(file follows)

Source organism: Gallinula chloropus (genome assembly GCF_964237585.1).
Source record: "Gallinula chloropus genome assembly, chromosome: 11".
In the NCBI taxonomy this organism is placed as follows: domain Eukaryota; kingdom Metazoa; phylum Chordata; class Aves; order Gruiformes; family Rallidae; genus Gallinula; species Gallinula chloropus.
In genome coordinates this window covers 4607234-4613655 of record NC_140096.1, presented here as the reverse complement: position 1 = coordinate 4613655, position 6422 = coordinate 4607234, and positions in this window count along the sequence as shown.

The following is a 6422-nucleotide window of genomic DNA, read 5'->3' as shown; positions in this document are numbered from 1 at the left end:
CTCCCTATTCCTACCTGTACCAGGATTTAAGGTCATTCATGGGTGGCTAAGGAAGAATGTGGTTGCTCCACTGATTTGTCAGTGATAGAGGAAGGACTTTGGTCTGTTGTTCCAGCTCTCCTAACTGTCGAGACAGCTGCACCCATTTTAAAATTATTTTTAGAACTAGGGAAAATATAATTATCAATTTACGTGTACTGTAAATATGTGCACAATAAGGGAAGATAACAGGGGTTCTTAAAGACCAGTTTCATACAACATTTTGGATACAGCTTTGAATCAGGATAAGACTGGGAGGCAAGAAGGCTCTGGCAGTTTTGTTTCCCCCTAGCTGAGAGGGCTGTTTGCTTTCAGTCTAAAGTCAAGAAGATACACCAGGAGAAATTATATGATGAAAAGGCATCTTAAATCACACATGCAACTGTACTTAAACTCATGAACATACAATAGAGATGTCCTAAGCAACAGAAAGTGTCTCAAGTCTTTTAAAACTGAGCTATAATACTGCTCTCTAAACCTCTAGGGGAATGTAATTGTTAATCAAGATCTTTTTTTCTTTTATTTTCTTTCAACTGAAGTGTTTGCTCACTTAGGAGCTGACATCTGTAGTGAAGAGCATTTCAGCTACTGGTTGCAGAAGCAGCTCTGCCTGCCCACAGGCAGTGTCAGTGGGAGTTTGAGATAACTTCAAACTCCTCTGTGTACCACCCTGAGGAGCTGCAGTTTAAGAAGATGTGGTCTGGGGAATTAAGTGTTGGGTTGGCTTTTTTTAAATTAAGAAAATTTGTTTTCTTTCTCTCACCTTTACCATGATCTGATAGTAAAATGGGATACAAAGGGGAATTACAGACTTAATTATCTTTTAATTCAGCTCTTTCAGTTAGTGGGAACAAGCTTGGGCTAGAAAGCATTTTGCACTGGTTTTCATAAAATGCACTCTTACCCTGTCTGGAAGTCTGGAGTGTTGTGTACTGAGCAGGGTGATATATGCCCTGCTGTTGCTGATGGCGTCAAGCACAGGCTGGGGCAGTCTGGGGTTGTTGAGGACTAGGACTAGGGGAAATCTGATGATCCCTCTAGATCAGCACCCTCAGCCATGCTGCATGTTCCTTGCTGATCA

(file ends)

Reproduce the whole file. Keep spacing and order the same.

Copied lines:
Source organism: Gallinula chloropus (genome assembly GCF_964237585.1).
Source record: "Gallinula chloropus genome assembly, chromosome: 11".
In the NCBI taxonomy this organism is placed as follows: domain Eukaryota; kingdom Metazoa; phylum Chordata; class Aves; order Gruiformes; family Rallidae; genus Gallinula; species Gallinula chloropus.
In genome coordinates this window covers 4607234-4613655 of record NC_140096.1, presented here as the reverse complement: position 1 = coordinate 4613655, position 6422 = coordinate 4607234, and positions in this window count along the sequence as shown.

The following is a 6422-nucleotide window of genomic DNA, read 5'->3' as shown; positions in this document are numbered from 1 at the left end:
CTCCCTATTCCTACCTGTACCAGGATTTAAGGTCATTCATGGGTGGCTAAGGAAGAATGTGGTTGCTCCACTGATTTGTCAGTGATAGAGGAAGGACTTTGGTCTGTTGTTCCAGCTCTCCTAACTGTCGAGACAGCTGCACCCATTTTAAAATTATTTTTAGAACTAGGGAAAATATAATTATCAATTTACGTGTACTGTAAATATGTGCACAATAAGGGAAGATAACAGGGGTTCTTAAAGACCAGTTTCATACAACATTTTGGATACAGCTTTGAATCAGGATAAGACTGGGAGGCAAGAAGGCTCTGGCAGTTTTGTTTCCCCCTAGCTGAGAGGGCTGTTTGCTTTCAGTCTAAAGTCAAGAAGATACACCAGGAGAAATTATATGATGAAAAGGCATCTTAAATCACACATGCAACTGTACTTAAACTCATGAACATACAATAGAGATGTCCTAAGCAACAGAAAGTGTCTCAAGTCTTTTAAAACTGAGCTATAATACTGCTCTCTAAACCTCTAGGGGAATGTAATTGTTAATCAAGATCTTTTTTTCTTTTATTTTCTTTCAACTGAAGTGTTTGCTCACTTAGGAGCTGACATCTGTAGTGAAGAGCATTTCAGCTACTGGTTGCAGAAGCAGCTCTGCCTGCCCACAGGCAGTGTCAGTGGGAGTTTGAGATAACTTCAAACTCCTCTGTGTACCACCCTGAGGAGCTGCAGTTTAAGAAGATGTGGTCTGGGGAATTAAGTGTTGGGTTGGCTTTTTTTAAATTAAGAAAATTTGTTTTCTTTCTCTCACCTTTACCATGATCTGATAGTAAAATGGGATACAAAGGGGAATTACAGACTTAATTATCTTTTAATTCAGCTCTTTCAGTTAGTGGGAACAAGCTTGGGCTAGAAAGCATTTTGCACTGGTTTTCATAAAATGCACTCTTACCCTGTCTGGAAGTCTGGAGTGTTGTGTACTGAGCAGGGTGATATATGCCCTGCTGTTGCTGATGGCGTCAAGCACAGGCTGGGGCAGTCTGGGGTTGTTGAGGACTAGGACTAGGGGAAATCTGATGATCCCTCTAGATCAGCACCCTCAGCCATGCTGCATGTTCCTTGCTGATCA